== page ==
Some of the recent posts regarding the "anointed" got me thinking about some of the characters that I have met, or have known about, professing membership among this elite class of people.
One particular character I know of, even today espousing some, shall we say, interesting viewpoints on matters, had an even more interesting past. It seems that some years ago (c. 1970's) a typically subdued but otherwise ordinary Christian meeting was being closed with a prayer at a small Kingdom Hall in the North Eastern USA when it was suddenly disrupted by this individual (even then professing to be anointed) assaulting his wife at the rear of the Hall! He was pretty much disfellowshiped on the spot for his indiscretion. Some time later, however, he was reinstated and today is very much active (giving public talks etc.).
This whole idea of the anointed "falling away" and some even coming back leads to an interesting dilemma:
The number (144,000) of anointed Christians was supposedly "sealed," was it not? The explanation given for "new membership" among the anointed class is essentially that new "job openings" (my own metaphor) appear when anointed Christians fall away spiritually. So, the case of brother Wife-Beater presents a problem with one of two solutions:
1. Jehovah knew that this person would repent and return to the fold and thus his slot was left open in the interim.
2. Jehovah did not know whether this person would repent and thus immediately filled this slot by bringing a new member into the fold.
But there are problems with both of these scenarios.
The first contradicts the JW notion of free will. For if Jehovah knows in advance who will return, then the converse is also true, i.e. He knows in advance who will not return. However, if He knows who will not return then how can any meaning be found in the scriptures that say: "Jehovah does not desire anybody to be destroyed but He desires all to repent." If one's life course can be determined, then why would Jehovah desire something for all which can be known to be the providence of only some? For those inclined to respond that "God can choose, or choose not, to determine in advance the course of a person's life" (the infamous "radio station" analogy from the Reasoning book) then why would He not use this ability on the ones He first invites into the fold to save Himself the trouble of having to call another when one falls away permanently?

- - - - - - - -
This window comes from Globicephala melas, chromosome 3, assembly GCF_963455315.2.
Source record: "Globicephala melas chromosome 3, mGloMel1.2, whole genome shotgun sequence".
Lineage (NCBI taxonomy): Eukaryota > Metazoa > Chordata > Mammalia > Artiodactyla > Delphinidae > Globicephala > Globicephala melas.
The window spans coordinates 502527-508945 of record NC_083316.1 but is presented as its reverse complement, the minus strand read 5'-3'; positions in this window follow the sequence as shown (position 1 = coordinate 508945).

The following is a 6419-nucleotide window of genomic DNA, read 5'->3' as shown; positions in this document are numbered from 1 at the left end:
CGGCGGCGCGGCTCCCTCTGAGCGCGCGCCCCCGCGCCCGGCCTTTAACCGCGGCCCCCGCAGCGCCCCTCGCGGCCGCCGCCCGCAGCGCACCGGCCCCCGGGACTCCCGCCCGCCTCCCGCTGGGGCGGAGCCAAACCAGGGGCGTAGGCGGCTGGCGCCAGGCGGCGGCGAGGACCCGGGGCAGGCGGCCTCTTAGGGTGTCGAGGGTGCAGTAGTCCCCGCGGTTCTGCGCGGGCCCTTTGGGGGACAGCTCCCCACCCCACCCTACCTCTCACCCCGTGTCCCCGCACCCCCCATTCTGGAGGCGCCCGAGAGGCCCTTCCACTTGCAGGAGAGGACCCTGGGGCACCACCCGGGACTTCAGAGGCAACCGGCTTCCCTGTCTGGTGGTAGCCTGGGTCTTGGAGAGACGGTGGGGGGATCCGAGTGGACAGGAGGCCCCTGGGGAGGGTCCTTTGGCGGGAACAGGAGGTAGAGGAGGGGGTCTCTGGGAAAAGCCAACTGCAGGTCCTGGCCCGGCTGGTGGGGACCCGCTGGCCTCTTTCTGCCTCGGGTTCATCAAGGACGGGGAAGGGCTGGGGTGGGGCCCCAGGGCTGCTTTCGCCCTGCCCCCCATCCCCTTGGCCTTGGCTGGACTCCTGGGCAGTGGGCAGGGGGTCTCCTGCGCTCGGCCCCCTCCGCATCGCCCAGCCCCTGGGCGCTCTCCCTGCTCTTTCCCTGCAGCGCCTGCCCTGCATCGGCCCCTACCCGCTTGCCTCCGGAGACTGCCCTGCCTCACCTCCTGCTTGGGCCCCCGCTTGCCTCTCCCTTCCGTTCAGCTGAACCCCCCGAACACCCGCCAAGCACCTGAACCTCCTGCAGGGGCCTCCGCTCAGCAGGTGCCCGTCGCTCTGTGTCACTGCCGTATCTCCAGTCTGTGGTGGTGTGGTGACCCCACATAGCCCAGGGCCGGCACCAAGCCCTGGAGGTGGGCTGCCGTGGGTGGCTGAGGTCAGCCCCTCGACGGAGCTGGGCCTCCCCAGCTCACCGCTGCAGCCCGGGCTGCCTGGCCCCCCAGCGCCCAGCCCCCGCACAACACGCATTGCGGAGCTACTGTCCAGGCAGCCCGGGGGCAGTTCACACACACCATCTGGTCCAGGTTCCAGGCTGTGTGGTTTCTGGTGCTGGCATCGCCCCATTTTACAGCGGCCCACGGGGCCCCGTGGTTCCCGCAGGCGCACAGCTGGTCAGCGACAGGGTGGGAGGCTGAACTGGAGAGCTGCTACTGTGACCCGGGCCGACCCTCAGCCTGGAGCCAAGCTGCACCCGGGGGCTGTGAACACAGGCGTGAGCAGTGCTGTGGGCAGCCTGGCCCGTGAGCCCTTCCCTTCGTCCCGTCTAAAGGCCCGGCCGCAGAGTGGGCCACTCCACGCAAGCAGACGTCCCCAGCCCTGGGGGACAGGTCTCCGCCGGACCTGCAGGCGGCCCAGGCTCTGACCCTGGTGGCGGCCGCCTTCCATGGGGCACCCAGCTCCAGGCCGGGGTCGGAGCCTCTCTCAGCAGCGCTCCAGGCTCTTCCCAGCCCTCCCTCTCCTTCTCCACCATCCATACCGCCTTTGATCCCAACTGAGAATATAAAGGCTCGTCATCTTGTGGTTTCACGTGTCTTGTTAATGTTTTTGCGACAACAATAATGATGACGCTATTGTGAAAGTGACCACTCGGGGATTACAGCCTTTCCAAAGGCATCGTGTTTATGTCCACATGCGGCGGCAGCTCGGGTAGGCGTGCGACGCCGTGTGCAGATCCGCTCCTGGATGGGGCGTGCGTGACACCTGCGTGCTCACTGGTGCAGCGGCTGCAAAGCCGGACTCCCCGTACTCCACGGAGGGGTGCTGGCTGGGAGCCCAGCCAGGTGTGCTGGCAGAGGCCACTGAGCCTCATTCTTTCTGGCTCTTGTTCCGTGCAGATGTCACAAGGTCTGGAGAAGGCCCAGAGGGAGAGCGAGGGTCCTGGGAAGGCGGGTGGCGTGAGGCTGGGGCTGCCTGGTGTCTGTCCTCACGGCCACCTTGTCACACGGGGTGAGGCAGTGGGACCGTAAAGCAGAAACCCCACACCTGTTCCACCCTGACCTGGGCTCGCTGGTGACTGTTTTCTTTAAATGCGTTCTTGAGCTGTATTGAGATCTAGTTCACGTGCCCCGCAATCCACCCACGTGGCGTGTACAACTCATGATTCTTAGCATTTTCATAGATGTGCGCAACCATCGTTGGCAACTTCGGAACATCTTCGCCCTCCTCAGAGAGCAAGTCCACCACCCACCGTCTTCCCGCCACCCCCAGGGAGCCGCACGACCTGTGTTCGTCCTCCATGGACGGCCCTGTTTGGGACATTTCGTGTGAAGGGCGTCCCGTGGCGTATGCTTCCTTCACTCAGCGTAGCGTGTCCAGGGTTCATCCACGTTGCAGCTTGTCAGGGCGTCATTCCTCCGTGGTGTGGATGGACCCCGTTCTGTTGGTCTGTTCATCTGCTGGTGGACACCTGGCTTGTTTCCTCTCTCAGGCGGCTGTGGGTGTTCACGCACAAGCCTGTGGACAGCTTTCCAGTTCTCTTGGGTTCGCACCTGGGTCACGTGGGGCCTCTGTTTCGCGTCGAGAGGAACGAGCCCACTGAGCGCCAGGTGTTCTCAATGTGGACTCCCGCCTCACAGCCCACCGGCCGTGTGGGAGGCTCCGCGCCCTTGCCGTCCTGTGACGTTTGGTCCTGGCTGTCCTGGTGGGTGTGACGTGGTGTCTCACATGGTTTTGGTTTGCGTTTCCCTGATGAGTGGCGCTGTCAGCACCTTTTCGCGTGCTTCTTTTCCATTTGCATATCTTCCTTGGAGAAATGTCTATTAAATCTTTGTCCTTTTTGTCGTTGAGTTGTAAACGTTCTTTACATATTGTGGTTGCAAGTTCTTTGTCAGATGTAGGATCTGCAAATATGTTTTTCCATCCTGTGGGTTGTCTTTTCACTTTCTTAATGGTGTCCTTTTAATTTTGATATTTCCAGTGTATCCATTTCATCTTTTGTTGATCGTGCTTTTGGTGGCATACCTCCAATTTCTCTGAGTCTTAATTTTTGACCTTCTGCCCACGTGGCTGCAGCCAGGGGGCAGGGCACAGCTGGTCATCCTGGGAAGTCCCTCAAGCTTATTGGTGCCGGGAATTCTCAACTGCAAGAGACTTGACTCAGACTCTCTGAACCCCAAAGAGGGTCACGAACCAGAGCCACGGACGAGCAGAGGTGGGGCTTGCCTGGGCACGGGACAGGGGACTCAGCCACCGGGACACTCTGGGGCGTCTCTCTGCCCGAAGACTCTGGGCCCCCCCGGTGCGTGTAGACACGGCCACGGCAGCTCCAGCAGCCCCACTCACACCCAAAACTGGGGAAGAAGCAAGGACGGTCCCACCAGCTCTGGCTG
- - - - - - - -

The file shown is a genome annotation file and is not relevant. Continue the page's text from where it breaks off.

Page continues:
The second scenario is problematic because we have to consider what happens when such "prodigal sons" are welcomed back into the fold. Are there really 144,000 + n anointed (where n is the number of anointed whom fell away and then returned)? Do the new members get demoted back to the ranks of the "earthly" class when [formerly] anointed persons are reinstated? Or perhaps the [formerly] anointed are welcomed back into the organization but no longer have the "heavenly hope" -- they just don't know it yet!
Perhaps some among the "we are spotless, unblemished, our robes have been made white," "yet we like to chat with dissidents," "and by the way, we are among the 144,000" class can shed some light on this matter.
Inquiring minds want to know!